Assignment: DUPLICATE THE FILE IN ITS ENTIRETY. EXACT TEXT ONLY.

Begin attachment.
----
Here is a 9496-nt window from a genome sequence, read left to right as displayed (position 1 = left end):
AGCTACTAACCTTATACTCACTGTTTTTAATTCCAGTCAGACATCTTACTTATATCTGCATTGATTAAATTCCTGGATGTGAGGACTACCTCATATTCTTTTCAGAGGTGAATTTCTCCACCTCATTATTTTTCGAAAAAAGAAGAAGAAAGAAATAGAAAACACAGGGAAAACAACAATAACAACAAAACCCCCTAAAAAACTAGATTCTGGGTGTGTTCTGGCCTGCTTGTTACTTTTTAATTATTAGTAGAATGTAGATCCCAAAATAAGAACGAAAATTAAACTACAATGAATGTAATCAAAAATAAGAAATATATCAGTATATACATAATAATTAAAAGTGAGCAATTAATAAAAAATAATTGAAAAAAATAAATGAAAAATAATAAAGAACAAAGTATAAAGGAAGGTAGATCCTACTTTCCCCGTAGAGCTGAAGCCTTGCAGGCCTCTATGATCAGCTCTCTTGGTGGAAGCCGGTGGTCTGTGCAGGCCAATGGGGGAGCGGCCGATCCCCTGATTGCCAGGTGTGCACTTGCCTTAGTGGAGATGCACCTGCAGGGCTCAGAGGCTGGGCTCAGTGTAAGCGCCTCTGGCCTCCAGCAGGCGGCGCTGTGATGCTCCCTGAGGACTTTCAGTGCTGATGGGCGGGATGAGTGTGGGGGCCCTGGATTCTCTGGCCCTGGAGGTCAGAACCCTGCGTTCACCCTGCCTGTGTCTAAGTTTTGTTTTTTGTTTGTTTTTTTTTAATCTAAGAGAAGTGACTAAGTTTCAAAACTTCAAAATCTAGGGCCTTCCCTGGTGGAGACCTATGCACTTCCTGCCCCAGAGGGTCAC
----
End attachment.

Here is a 9496-nt window from a genome sequence, read left to right as displayed (position 1 = left end):
AGCTACTAACCTTATACTCACTGTTTTTAATTCCAGTCAGACATCTTACTTATATCTGCATTGATTAAATTCCTGGATGTGAGGACTACCTCATATTCTTTTCAGAGGTGAATTTCTCCACCTCATTATTTTTCGAAAAAAGAAGAAGAAAGAAATAGAAAACACAGGGAAAACAACAATAACAACAAAACCCCCTAAAAAACTAGATTCTGGGTGTGTTCTGGCCTGCTTGTTACTTTTTAATTATTAGTAGAATGTAGATCCCAAAATAAGAACGAAAATTAAACTACAATGAATGTAATCAAAAATAAGAAATATATCAGTATATACATAATAATTAAAAGTGAGCAATTAATAAAAAATAATTGAAAAAAATAAATGAAAAATAATAAAGAACAAAGTATAAAGGAAGGTAGATCCTACTTTCCCCGTAGAGCTGAAGCCTTGCAGGCCTCTATGATCAGCTCTCTTGGTGGAAGCCGGTGGTCTGTGCAGGCCAATGGGGGAGCGGCCGATCCCCTGATTGCCAGGTGTGCACTTGCCTTAGTGGAGATGCACCTGCAGGGCTCAGAGGCTGGGCTCAGTGTAAGCGCCTCTGGCCTCCAGCAGGCGGCGCTGTGATGCTCCCTGAGGACTTTCAGTGCTGATGGGCGGGATGAGTGTGGGGGCCCTGGATTCTCTGGCCCTGGAGGTCAGAACCCTGCGTTCACCCTGCCTGTGTCTAAGTTTTGTTTTTTGTTTGTTTTTTTTTAATCTAAGAGAAGTGACTAAGTTTCAAAACTTCAAAATCTAGGGCCTTCCCTGGTGGAGACCTATGCACTTCCTGCCCCAGAGGGTCAC